Griffin then deferred to Edward L. Long, Jr., the county's chief financial officer, who presented an indepth budget overview of fiscal 2002-2003. He immediately assured the citizens, "Fairfax County is not in a recession."

But he did concede, "Fairfax is slowing, but not going negative. Things are down but we're still growing." He predicted, "Revenue in 2003 will be up by approximately 6.5 percent."

Long based this on a study showing countywide jobs to increase by nearly 79,000 due to the ripple effect from Sept. 11. The new budget is scheduled to be released on Feb. 25 with adoption set for April 29.

As the county's CFO, Long viewed the ever increasing escalation of the county's dependence on real estate tax revenue as "not good." He noted that real estate valuation assessments have risen 11.8 percent while all other revenue sources have increased only 0.6 percent. At the same time, he explained, "New residential permits are down 1.4 percent."

Hyland next introduced Col. Kurt Weaver, Garrison Commander, Fort Belvoir. His presentation drew the most audience questions, triggered by the closing of Woodlawn and Beulah roads as a result of increased base security stemming from Sept. 11.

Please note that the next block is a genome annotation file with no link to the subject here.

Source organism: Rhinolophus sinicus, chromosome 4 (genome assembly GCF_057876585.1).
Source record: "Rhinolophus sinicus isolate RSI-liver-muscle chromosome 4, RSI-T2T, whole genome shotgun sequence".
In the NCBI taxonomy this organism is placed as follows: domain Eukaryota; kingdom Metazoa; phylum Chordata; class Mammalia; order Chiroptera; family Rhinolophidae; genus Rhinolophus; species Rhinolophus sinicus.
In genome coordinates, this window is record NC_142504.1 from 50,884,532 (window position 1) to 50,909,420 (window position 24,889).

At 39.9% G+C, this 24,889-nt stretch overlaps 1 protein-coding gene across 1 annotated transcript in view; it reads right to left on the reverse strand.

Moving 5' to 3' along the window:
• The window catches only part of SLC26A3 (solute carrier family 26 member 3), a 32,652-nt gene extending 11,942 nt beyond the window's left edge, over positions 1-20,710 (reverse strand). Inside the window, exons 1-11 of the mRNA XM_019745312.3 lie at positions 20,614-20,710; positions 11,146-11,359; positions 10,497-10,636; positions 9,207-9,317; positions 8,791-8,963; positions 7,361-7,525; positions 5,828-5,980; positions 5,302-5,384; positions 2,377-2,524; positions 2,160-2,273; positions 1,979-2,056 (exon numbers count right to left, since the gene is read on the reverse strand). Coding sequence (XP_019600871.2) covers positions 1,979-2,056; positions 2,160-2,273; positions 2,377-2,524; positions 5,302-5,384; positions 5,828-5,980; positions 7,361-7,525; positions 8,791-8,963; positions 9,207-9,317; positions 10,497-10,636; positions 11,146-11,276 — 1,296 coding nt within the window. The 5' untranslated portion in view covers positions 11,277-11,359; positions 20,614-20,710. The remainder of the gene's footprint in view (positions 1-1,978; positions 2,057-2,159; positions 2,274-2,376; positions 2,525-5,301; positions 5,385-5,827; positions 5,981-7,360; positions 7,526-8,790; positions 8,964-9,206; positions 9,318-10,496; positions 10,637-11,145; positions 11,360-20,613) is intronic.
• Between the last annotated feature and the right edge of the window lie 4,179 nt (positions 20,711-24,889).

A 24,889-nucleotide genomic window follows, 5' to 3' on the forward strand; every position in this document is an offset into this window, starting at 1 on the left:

Col. Weaver began his presentation by thanking the community at large for "their support during and after Sept. 11." He noted that on that date, "Fort Belvoir was actually in the midst of a training exercise pertaining to terrorism and potential attacks."

NO OPTIONS OFF THE TABLE

As for the closing of the two roadways, Col. Weaver said, "My first obligation is to the safety of the base and its people. We do not see much change in our force protection posture in the near future."

But, in answer to a question posed by Hyland, noting that the state has an easement for Woodland Road, and asking if other options were possible, Weaver said, "There are no options that are off the table.

"I took the action to close the road after Sept. 11. We have to assess how to open it. But opening it to unrestricted access is incompatible with our security concerns."

In a latter presentation by Captains Shawn Barrett and Jim Morris, Commanders Mount Vernon and Franconia Police Stations, it was explained that "accidents have increased since Sept. 11, due to the change in traffic patterns." This was tragically emphasized less than 24 hours later with two fatal accidents, claiming five lives on Route 1 near Fort Belvoir.

Morris explained that, "If an accident occurs near Fort Belvoir during peak traffic hours, I have no way to reroute traffic south" due to the road closures.

Additional traffic problems, particularly those pertaining to the Richmond Highway corridor, were the subject of Lee District Supervisor Dana Kauffman's presentation. "Transit is vital for Richmond Highway development, but the first priority must be service to the citizens," he emphasized.